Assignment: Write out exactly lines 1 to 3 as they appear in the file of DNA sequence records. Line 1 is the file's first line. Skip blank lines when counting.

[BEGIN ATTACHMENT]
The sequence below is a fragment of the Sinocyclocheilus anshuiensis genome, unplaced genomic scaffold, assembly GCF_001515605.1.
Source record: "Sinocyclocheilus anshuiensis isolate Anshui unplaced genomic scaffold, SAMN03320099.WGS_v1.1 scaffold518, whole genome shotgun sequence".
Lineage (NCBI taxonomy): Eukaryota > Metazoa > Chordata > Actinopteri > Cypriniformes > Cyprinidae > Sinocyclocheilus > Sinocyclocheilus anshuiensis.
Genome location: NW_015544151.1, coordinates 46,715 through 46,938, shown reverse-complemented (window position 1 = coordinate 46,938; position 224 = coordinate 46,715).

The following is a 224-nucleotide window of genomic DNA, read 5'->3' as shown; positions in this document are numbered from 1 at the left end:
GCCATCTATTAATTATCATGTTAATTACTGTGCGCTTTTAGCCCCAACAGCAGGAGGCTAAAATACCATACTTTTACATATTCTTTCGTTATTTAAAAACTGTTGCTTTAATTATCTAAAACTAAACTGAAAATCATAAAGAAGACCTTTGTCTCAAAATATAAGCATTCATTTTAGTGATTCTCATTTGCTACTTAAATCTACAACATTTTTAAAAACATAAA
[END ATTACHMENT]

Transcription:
The sequence below is a fragment of the Sinocyclocheilus anshuiensis genome, unplaced genomic scaffold, assembly GCF_001515605.1.
Source record: "Sinocyclocheilus anshuiensis isolate Anshui unplaced genomic scaffold, SAMN03320099.WGS_v1.1 scaffold518, whole genome shotgun sequence".
Lineage (NCBI taxonomy): Eukaryota > Metazoa > Chordata > Actinopteri > Cypriniformes > Cyprinidae > Sinocyclocheilus > Sinocyclocheilus anshuiensis.